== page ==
Harvard Law School Makes Online Zero-L Course Free for All U.S. Law Schools Due to Coronavirus
For Kennedy School Fellows, Epstein-Linked Donors Present a Moral Dilemma
Tenants Grapple with High Rents and Local Turnover at Asana-Owned Properties
In April, Theft Surged as Cambridge Residents Stayed at Home
The History of Harvard's Commencement, Explained
Several prominent Faculty members are pushing University President Lawrence H. Summers for the creation of a Center for Latino Studies and the group, including members of the Inter-Faculty Committee on Latino Studies, will meet this morning with newly arrived Provost Steven E. Hyman to discuss the matter.
But Summers is far from jumping on the band wagon, Faculty members said over the weekend.
The Inter-Faculty Committee on Latino Studies submitted a proposal for the center to the newly-selected president last June.
Summers has yet to respond formally to that proposal but has led several professors to believe that he does not support the idea, according to John H. Coatsworth, Gutman professor of Latin American Affairs.
Coastworth said the recent controversy between Summers and the Afro-American Studies department has made him—and his colleagues—question Summers’ commitment to diversity and concerned about the future of Latino Studies at Harvard.
In October, Assistant Provost Sean T. Buffington ’90 rejected a proposal that a center be constructed as an arm of the David Rockefeller Center, Marcelo Suarez-Orozco, chair of the Inter-Faculty Committee told The Boston Globe last week.
Suarez-Orozco declined to comment when contacted by The Crimson, citing today’s meeting with the Provost.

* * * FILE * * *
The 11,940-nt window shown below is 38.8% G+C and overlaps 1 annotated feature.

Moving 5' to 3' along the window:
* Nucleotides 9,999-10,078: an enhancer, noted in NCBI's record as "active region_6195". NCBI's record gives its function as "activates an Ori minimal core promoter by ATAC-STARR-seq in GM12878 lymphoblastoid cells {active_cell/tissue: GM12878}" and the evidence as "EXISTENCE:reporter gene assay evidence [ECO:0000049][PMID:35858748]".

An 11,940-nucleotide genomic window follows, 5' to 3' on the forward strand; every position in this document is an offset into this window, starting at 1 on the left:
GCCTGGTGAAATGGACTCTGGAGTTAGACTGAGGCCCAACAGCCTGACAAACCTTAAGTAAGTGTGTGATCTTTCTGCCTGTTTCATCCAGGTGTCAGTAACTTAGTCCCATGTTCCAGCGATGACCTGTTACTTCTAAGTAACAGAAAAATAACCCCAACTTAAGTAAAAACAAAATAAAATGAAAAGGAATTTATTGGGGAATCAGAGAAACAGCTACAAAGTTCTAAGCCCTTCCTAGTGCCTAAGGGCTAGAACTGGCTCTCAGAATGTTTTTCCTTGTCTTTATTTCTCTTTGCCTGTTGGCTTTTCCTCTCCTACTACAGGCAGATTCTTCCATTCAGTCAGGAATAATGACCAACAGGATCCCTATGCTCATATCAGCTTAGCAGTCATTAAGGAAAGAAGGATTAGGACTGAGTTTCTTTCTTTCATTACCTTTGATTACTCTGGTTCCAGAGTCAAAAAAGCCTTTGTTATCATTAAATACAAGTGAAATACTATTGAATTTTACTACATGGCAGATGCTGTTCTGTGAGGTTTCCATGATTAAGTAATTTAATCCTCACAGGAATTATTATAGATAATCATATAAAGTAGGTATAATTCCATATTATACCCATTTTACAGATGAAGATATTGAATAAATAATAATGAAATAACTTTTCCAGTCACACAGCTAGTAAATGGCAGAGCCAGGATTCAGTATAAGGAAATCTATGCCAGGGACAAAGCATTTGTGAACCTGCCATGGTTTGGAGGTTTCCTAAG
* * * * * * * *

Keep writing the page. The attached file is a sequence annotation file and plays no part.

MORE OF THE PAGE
Coatsworth said that when he met with Summers over the summer, Summers was reluctant to endorse the creation of a Latino Studies center.
“He expressed some worries about a proliferation of centers and institutes
that once established are hard to get rid of,” Coatsworth said.
“I haven’t funded any new initiatives, pending the arrival of the Provost,” Summers said in a recent interview with The Crimson.
The Provost oversees all inter-faculty initiatives.
Any initiative to establish a Center for Latino Studies would have to be discussed by the full Faculty given the current Faculty policy on ethnic studies, Dean of the Faculty of Arts and Sciences Jeremy R. Knowles said in an interview with The Crimson Friday.
“The long-standing policy of the Faculty is well documented on the webpage for Ethnic Studies,” Knowles said. “I support the view that the study of ethnicity should be broadly and not narrowly conceived.”
Coatsworth said he and his colleagues feel that the field of Latino Studies is one which requires immediate attention.
“One of the major cultural, social and demographic trends of our time is the explosion of the Latin American origin population in the U.S.,” Coatsworth said, citing Census 2000 data. “By 2050, one quarter of the population will be of Latin American origin.”
In a statement to The Crimson Friday, senior members of the Afro-American studies department expressed their support for the creation of a Center for Latino Studies.
The statement was signed by Carswell Professor of Afro-American Studies K. Anthony Appiah, DuBois Professor of the Humanities Henry Louis Gates Jr., Climenko Professor of Law, Fletcher University Professor Cornel R. West ’74 and Geyser University Professor William Julius Wilson.
“Four of us are senior members of that department and all of us are in support of that proposal,” the statement reads.
The statement also notes that the Afro-American Studies department and the Rockefeller Center for Latin American Studies are currently preparing a proposal for getting “external” funding for a joint fellowship program.
“Of course everyone in Afro-American Studies believes it’s important to do work on all forms of ethnicity in the United States and around the world,” Appiah said in an interview with The Crimson. “Speaking for myself I don’t think we do enough of it in the Faculty of Arts and Sciences.”
Appiah said there are advantages to placing a Latino Studies program within the Rockefeller Center, located on Kirkland Street, but said that location was not the key factor.
“The important thing is that the teaching and the research get done,” he said.
—Juliet J. Chung contributed to the reporting of this article.
—Staff writer Kate L. Rakoczy can be reached at email@example.com.
Want to keep up with breaking news? Subscribe to our email newsletter.